Just when you thought it was safe to go back in the water... LochteGate continues. Now that U.S. Olympic swimmer Ryan Lochte is back on American soil, one would think his problems with the Brazilian police would be over, right? Wrong. It turns out Ryan Lochte is being charged for filing a false robbery report with the Brazilian police, proving boys cannot always just be boys.

Lochte, who was in Rio de Janeiro to compete in the 2016 Olympics, claimed that he and three other members of the U.S. Olympic swim team had been robbed at gunpoint by men posing as police officers. Lochte's allegations were called into question by local law enforcement officials, who were suspicious of the swimmer's story. Lochte and the other swimmers (Jimmy Feigen, Gunnar Bentz, and Jack Conger) have since admitted that they were not robbed, but were, in fact, caught vandalizing a local gas station after a night of drinking, and asked by armed security guards to pay for the damages.

Lochte was the first to leave Brazil, and was already back in the United States when Brazilian police officials entered the Olympic Village seeking to further question him on the chain of events. But now, it turns out he might be heading back to Brazil after all.

AFP/AFP/Getty Images
Combination picture made on August 18, 2016 shows USA's swimmer James Feigen (top L), Ryan Lochte (top R) Gunnar Bentz (bottom L) and Jack Conger. Amid the turmoil engulfing Ryan Lochte and three other US swimmers over their mugging story, Rio organisers on August 18, 2016 gave them words of sympathy. 'Let's give these kids a break,' said Rio 2016 chief spokesman Mario Andrada, who had earlier given a full apology for the supposed ordeal they had gone through in a gunpoint robbery. The story has unravelled in a police investigation with reports of Lochte, Jack Conger, Gunnar Bentz and James Feigen in a fight at a Rio gas station. / AFP / STAFF (Photo credit should read STAFF/AFP/Getty Images)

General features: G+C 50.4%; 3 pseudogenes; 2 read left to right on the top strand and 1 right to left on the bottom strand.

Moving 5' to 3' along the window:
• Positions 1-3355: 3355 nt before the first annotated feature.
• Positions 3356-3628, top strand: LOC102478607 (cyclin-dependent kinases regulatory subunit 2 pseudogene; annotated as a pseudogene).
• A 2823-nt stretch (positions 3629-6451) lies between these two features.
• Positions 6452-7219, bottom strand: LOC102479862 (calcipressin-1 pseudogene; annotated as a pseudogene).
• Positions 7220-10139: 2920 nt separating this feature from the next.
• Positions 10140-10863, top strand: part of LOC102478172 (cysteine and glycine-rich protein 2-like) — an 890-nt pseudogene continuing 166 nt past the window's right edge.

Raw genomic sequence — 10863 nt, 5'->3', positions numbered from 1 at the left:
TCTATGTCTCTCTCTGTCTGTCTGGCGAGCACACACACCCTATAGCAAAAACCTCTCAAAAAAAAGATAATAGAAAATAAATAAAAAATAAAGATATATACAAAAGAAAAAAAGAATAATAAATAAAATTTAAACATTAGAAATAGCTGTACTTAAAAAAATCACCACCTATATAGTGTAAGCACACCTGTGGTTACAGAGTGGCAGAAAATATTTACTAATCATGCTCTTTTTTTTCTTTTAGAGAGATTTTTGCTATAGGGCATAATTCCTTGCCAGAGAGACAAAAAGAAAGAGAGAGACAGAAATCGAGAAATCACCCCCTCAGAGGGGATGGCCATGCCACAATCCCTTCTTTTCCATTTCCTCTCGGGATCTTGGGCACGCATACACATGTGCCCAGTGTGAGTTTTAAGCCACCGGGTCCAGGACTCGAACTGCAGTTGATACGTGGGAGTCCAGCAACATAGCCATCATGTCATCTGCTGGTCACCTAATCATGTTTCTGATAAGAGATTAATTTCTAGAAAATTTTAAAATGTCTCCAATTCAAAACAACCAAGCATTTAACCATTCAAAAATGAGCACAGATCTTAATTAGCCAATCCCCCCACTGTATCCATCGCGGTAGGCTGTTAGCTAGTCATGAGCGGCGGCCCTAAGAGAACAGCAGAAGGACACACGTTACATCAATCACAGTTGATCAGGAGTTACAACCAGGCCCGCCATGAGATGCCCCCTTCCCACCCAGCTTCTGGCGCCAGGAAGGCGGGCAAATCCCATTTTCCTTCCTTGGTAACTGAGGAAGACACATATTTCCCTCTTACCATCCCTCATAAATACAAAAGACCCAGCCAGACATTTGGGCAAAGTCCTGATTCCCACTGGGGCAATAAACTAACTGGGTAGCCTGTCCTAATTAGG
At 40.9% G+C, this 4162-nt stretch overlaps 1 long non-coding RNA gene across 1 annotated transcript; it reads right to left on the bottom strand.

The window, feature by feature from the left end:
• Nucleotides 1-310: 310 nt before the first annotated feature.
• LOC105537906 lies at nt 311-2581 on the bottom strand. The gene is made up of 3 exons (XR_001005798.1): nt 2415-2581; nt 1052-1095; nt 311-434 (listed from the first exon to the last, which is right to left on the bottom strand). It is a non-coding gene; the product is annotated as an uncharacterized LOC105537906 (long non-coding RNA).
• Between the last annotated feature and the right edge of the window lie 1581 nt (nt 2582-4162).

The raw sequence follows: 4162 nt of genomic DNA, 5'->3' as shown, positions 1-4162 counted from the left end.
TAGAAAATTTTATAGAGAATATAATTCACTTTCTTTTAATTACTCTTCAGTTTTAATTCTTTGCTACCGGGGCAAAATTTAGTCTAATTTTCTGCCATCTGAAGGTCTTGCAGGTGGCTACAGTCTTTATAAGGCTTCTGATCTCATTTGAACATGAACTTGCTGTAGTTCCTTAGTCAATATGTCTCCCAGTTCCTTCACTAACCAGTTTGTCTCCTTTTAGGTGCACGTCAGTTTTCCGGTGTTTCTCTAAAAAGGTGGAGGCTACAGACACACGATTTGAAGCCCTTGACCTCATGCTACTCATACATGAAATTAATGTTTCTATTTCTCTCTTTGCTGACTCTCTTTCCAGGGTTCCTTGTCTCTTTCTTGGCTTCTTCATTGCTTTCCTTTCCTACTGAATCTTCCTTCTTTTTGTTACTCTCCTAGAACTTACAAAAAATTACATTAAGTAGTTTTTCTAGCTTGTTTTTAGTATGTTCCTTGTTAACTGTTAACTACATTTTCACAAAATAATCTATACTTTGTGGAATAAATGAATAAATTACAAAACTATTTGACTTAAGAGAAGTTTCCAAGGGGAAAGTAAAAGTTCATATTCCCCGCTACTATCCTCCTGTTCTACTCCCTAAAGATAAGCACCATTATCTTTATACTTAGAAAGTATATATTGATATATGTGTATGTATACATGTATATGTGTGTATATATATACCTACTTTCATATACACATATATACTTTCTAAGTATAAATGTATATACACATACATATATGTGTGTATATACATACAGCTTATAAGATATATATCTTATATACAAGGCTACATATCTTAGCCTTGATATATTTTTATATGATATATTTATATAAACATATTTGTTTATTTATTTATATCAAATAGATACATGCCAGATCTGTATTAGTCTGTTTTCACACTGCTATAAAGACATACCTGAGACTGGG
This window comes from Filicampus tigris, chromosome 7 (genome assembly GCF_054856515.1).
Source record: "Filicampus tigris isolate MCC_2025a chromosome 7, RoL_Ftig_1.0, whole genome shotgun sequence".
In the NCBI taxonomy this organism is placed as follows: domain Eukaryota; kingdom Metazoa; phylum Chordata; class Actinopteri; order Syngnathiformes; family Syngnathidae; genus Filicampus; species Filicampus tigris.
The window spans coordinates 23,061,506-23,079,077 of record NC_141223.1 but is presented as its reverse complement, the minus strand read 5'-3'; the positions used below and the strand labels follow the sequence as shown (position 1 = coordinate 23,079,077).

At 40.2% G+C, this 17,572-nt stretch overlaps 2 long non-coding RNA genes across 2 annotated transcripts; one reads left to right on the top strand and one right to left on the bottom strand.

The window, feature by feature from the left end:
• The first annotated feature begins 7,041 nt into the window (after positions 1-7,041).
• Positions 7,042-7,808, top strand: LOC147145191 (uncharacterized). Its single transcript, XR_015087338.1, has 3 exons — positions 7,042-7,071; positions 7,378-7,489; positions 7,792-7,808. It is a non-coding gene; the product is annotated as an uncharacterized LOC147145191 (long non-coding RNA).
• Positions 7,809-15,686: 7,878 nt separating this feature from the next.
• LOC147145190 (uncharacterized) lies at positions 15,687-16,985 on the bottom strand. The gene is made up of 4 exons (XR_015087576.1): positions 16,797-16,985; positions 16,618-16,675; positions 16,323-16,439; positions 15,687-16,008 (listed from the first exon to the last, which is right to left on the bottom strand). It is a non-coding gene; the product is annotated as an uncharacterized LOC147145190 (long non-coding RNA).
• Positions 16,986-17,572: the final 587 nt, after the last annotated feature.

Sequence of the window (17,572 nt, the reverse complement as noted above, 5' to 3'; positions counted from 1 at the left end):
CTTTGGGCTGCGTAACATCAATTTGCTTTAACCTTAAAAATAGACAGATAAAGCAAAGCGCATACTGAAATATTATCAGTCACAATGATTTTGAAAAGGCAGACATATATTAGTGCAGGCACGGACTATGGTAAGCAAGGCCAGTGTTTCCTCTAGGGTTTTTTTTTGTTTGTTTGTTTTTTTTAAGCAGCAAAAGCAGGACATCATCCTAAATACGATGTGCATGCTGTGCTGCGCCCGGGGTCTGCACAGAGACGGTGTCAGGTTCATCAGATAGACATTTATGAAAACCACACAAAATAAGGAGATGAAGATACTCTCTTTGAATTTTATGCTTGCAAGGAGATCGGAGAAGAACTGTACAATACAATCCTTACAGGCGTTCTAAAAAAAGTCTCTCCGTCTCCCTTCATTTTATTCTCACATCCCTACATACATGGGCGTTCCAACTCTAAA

Detective Clemente Braun told Fox News that Lochte will be expected to appear in a Brazil courtroom to face the allegations and offer a plea, otherwise he will be charged in absentia. The Brazilian police will be sending an indictment to state prosecutors (as well as the International Olympics Ethics committee) once a full investigation into Lochte's claim has been completed. Once the state prosecutors have seen the indictment, they pass it on to a federal law enforcement agency, and that agency is responsible for notifying Lochte (although I sort of suspect he may have caught wind of it before then).

According to Brazilian law, the maximum penalty for falsely filing a report to the police could carry up to 18 months in jail. Brazil and the United States have had an extradition treaty in place since the 1960s, but whether or not the U.S. government would comply and extradite Lochte if he is found guilty remains to be seen.

ryanlochte on instagram

Lochte's fall from grace on his home turf has been swift and relentless since the embarrassing incident. While he did send out an apology via Instagram, many fans were left cold by his lack of accountability and ownership:

I want to apologize for my behavior last weekend - for not being more careful and candid in how I described the events of that early morning and for my role in taking the focus away from the many athletes fulfilling their dreams of participating in the Olympics.

Since the Rio Olympics, Lochte has been dropped by his some of his most lucrative sponsors including Speedo and Ralph Lauren.

Lochte's publicist did not immediately return a request for comment.